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Professor Alexander David



Haskayne School of Business, Finance [FNCE]

David E. Mitchell Professor in Management

Haskayne School of Business

Contact information

Web presence

Phone number

Office: +1 (403) 220-6987


Office: SH133

For media enquiries, contact

Lauren Steeves
Senior Marketing and Communications Strategist

Phone: C (306) 717-32533



Educational Background

B.A. Economics, St. Stephen's College, 1986

Doctor of Philosophy Economics, University of California (LA), 1994

M.A. Economics, Stony Brook, 1988


Alexander David, PhD, is the David E. Mitchell Professor of Finance at the Haskayne School of Business. He has taught classes in financial risk management, advanced corporate finance, options and futures, investments, energy markets, and asset pricing in the undergraduate, MBA, Executive MBA, and PhD programs.

His research focuses on the modeling of changing investors’ uncertainty about the state of economic fundamentals and their impact on asset prices. He has not only constructed structural models of changing uncertainty, but has also estimated these models structurally providing new methodologies for the joint estimation of the parameters of asset prices, volatilities, and fundamentals of the economy.

  • Using a learning framework first introduced to the finance literature in his PhD dissertation to provide an economic foundation for the volatility persistence in GARCH models.

  • Generalizing classic pricing models for the pricing of options and defaultable bonds, replacing volatility as the key state variable by investors' uncertainty. This feature provides an equilibrium analysis of time variation in options implied volatility curves and a resolution of the Credit Spreads Puzzle.

  • Developing a new methodology for understanding the relation between valuations and volatilities of stocks and Treasury Bonds, forecasting recessions and volatilities at long horizons, and explaining when Treasury bonds are a safe haven for guarding against turbulence in stocks markets.

  • Understanding the relationship between  investors’ uncertainty and Central Banks’ monetary policy

  • Showing that investors' learning and speculation on the state of economic fundamentals explains why the cost of equity capital is so high for corporations (the Equity Premium Puzzle)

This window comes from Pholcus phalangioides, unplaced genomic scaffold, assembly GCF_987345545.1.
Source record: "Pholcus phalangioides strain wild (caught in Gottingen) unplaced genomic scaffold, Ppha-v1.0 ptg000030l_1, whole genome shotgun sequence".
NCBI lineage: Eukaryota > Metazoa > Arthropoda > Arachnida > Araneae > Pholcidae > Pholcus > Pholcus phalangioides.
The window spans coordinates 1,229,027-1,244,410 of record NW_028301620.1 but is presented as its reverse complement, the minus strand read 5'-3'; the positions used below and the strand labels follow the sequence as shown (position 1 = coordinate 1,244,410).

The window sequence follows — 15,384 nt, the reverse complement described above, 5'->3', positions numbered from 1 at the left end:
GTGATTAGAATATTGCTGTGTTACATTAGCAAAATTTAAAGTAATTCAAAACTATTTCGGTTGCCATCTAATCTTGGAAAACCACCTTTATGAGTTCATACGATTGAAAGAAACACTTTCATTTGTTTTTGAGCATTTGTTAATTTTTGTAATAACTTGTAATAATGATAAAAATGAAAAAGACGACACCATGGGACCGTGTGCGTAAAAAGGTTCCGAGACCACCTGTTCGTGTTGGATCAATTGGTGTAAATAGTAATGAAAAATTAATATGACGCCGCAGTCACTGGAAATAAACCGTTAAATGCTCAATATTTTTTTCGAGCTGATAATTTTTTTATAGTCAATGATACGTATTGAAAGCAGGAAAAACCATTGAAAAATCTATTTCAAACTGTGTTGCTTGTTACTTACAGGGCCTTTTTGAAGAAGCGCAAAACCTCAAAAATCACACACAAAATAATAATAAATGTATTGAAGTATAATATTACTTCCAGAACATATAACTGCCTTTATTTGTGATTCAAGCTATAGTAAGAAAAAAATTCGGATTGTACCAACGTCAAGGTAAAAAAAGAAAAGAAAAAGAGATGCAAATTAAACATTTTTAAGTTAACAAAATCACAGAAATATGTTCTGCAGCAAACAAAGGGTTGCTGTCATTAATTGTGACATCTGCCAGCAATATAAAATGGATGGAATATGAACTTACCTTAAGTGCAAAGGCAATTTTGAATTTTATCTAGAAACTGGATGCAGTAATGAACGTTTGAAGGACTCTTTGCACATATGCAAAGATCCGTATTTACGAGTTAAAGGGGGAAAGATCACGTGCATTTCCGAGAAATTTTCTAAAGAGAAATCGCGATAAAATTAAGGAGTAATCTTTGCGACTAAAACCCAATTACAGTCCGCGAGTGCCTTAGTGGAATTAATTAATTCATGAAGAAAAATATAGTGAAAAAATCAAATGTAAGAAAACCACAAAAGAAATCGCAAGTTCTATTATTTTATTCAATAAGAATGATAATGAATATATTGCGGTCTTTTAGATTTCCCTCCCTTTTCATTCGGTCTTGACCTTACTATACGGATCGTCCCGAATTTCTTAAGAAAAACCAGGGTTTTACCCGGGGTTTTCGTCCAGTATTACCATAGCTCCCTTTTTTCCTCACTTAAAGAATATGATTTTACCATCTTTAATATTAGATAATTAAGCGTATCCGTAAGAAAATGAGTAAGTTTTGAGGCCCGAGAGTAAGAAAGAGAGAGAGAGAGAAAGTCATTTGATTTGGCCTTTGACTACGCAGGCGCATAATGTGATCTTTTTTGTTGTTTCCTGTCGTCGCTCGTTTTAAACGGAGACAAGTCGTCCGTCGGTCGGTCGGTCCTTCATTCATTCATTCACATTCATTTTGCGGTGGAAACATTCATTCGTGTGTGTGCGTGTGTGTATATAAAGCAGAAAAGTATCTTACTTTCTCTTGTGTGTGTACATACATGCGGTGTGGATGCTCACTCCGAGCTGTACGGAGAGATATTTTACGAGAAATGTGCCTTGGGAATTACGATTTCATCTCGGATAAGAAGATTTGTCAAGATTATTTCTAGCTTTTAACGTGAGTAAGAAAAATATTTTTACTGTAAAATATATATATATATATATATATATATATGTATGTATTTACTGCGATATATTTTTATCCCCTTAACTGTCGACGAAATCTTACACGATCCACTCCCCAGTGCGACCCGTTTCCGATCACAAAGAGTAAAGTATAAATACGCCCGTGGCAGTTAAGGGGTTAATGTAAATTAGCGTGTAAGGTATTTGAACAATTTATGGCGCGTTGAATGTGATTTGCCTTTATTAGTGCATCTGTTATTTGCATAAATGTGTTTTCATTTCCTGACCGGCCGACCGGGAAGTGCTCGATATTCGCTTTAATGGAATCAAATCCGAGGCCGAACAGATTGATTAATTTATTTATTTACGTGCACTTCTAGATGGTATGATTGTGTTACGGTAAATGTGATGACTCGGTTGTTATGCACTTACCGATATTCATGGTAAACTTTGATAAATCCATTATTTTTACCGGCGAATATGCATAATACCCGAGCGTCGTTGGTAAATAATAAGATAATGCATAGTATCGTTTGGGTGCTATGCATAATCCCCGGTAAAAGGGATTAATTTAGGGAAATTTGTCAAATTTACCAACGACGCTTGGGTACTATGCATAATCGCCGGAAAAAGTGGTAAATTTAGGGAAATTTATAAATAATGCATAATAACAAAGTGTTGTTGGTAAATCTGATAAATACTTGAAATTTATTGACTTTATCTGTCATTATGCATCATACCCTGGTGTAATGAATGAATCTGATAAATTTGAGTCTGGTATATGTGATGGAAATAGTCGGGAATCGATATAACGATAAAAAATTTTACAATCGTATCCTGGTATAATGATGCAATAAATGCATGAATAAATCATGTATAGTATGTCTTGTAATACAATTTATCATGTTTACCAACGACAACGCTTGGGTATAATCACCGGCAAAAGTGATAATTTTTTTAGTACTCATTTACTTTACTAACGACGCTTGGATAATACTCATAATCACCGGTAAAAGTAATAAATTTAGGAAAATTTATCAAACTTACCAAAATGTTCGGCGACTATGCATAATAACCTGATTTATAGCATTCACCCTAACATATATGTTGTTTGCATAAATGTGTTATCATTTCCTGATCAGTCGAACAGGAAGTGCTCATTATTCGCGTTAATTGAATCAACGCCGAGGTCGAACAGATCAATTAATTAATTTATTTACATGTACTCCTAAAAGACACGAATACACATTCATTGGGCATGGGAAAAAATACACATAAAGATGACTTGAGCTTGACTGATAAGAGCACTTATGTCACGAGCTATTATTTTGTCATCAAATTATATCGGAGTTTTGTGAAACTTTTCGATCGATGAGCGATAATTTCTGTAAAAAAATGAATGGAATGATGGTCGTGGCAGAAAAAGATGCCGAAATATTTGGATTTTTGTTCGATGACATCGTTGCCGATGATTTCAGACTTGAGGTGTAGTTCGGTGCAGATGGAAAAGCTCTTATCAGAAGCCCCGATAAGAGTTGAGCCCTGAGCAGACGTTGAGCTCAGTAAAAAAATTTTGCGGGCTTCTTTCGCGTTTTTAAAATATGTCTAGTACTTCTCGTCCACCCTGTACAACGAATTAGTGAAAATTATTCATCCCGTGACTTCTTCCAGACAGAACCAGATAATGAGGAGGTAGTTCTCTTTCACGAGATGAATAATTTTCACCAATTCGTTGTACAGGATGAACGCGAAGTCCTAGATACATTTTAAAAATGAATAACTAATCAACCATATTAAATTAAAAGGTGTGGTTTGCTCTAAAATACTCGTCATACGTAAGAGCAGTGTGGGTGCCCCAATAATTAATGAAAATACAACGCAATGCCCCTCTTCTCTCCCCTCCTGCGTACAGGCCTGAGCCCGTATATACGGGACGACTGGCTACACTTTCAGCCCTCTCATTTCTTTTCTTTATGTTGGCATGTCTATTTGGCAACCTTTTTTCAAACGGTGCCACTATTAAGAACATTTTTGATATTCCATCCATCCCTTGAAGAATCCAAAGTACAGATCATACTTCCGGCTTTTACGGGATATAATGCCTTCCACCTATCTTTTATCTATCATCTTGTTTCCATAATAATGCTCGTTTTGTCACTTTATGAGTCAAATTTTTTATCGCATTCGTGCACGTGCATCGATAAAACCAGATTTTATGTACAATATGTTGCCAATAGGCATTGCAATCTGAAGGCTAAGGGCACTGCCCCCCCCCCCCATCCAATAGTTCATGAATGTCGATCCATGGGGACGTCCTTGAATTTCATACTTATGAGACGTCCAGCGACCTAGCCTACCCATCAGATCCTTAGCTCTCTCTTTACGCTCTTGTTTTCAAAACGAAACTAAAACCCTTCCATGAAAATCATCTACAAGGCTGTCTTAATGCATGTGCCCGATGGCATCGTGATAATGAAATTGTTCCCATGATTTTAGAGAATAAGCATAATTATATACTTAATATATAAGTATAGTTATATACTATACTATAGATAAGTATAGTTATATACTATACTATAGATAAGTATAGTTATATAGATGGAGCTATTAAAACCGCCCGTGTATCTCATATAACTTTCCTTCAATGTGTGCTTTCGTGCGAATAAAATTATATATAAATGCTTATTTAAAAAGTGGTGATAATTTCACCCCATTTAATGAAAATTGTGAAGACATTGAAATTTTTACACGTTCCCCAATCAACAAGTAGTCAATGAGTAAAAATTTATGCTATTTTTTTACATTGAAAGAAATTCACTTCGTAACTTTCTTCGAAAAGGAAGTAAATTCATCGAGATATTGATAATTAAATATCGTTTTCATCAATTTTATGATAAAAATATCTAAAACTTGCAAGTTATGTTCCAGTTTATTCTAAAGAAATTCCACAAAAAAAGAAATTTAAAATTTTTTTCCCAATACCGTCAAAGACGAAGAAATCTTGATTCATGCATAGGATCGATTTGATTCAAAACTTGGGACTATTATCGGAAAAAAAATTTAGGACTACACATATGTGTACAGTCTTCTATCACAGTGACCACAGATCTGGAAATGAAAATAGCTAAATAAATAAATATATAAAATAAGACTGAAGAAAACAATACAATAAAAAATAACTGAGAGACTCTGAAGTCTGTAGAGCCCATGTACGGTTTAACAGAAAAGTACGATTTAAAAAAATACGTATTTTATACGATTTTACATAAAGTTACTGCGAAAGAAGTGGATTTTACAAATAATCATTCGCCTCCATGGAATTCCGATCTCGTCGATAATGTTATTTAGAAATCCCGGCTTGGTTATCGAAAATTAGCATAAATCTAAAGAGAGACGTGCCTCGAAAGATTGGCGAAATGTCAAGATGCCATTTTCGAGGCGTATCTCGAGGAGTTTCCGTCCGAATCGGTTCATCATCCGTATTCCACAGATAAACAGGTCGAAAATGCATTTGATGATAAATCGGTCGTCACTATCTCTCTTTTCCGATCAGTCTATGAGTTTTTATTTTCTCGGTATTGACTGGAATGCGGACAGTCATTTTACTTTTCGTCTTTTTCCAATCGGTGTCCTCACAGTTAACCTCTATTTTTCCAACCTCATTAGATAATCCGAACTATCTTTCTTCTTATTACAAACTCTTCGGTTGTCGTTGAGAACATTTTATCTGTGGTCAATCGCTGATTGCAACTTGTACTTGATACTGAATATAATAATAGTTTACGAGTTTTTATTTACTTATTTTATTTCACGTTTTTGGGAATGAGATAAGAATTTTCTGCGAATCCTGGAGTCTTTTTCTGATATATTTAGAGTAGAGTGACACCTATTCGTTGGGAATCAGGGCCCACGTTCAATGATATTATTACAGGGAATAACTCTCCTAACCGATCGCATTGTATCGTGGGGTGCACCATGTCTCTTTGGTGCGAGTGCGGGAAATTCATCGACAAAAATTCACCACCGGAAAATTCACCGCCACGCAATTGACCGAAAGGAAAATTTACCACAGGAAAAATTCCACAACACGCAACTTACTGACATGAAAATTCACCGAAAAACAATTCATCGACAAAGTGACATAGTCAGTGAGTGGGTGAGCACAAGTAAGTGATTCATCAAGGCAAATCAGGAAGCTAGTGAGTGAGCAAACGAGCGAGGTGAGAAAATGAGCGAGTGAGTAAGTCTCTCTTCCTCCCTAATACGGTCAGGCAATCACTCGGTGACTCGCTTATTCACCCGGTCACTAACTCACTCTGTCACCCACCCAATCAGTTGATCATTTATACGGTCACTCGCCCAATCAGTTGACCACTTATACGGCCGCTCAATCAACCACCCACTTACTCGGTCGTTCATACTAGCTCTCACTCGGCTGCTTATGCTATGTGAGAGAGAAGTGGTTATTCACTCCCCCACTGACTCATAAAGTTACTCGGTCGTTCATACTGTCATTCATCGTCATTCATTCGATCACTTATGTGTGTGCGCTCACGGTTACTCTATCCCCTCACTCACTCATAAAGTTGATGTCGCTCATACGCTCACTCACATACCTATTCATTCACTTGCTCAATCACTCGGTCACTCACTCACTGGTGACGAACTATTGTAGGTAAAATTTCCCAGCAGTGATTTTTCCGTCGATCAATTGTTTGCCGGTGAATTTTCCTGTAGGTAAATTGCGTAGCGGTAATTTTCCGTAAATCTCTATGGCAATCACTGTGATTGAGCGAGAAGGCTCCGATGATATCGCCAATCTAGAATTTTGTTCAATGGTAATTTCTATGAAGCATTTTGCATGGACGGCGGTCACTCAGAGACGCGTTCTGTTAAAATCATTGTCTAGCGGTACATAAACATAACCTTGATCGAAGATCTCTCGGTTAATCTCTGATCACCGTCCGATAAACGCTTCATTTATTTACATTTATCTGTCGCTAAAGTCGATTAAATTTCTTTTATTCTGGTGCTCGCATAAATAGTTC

Since moving to Calgary, Alex has developed a research program in the area of energy finance. In particular, he has provided a new modeling framework that shows the strong link between the slope of the futures curve and long run exploration and production decisions of energy companies.

Alex also studies the systemic implications of derivative contracts that are written between banks and, in particular, discusses why banks choose to be highly interconnected, and the role of renegotiation breakdowns between them in triggering off a chain of financial disruptions. This research is particularly relevant following the recent financial crisis.

Alex has published in leading journals, including the Journal of Political EconomyJournal of FinanceJournal of Financial EconomicsReview of Financial StudiesJournal of Financial and Quantitative AnalysisManagement Science, and Journal of Risk and Insurance. His research has been supported by the National Science Foundation in the United States, and the Social Science and Humanities Research Council in Canada. He is a member of the American Finance Association and regularly serves as a referee for the Journal of Finance and the Review of Financial Studies.

He has been recognized for his commendable scholarly contributions and excellence in teaching having received the Dean's research award in 2019, the Dean’s teaching award in 2007 and the Killam Resident Fellowship in 2008.

Alex joined the Haskayne School in July 2005. Prior to joining, he worked at the Federal Reserve Board in Washington DC as a staff economist for several years and was a faculty member at the Olin School of Business at Washington University in St. Louis. Alex obtained his BA (Honours) in economics from St. Stephen’s College at the University of Delhi and a PhD in economics from UCLA.


Areas of Research

Energy, Decision Making

Participation in university strategic initiatives


Course number Course title Semester
FNCE 443 Security Analysis and Investments Winter 2022
FNCE 667 Financial Risk Management Winter 2022


  • A Survey of Alternative Measures of Economic Uncertainty: Which Measures Forecast Real Variables and Explain Fluctuations in Asset Volatilities Better?. Alexander David and Pietro Veronesi. Annual Review of Financial Economics (In Press). (2022)
  • Exploration Activity, Long Run Decisions, and the Risk Premium in Energy Futures. Review of Financial Studies. (2019)
  • Imperfect Renegotiations In Interbank Financial Networks. Alexander David and Alfred Lehar. Management Science. (2019)
  • Investor and Central Bank Uncertainty Measures Embedded in Index Options. with Pietro Veronesi. Review of Financial Studies. (2014)
  • What Ties Return Volatilities to Price Valuations and Fundamentals. with Pietro Veronesi. Journal of Political Economy. (2013)
  • Inflation Uncertainty, Asset Valuations, and the Credit Spreads, Puzzle. David, A.. Review of Financial Studies. (2008)
  • Heterogeneous Beliefs, Speculation, and the Equity Premium. David, A.. Journal of Finance. (2008)
  • Pricing the Strategic Value of Putable Securities in Liquidity Crisis. David, A.. Journal of Financial Economics. (2001)
  • Fluctuating Confidence in Stock Markets: Implications for Returns and Volatilities. David, A.. Journal of Financial and Quantitative Analysis. (1997)
  • Controlling Information Premia By Repackaging Asset Backed Securities. Journal of Risk and Insurance. (1997)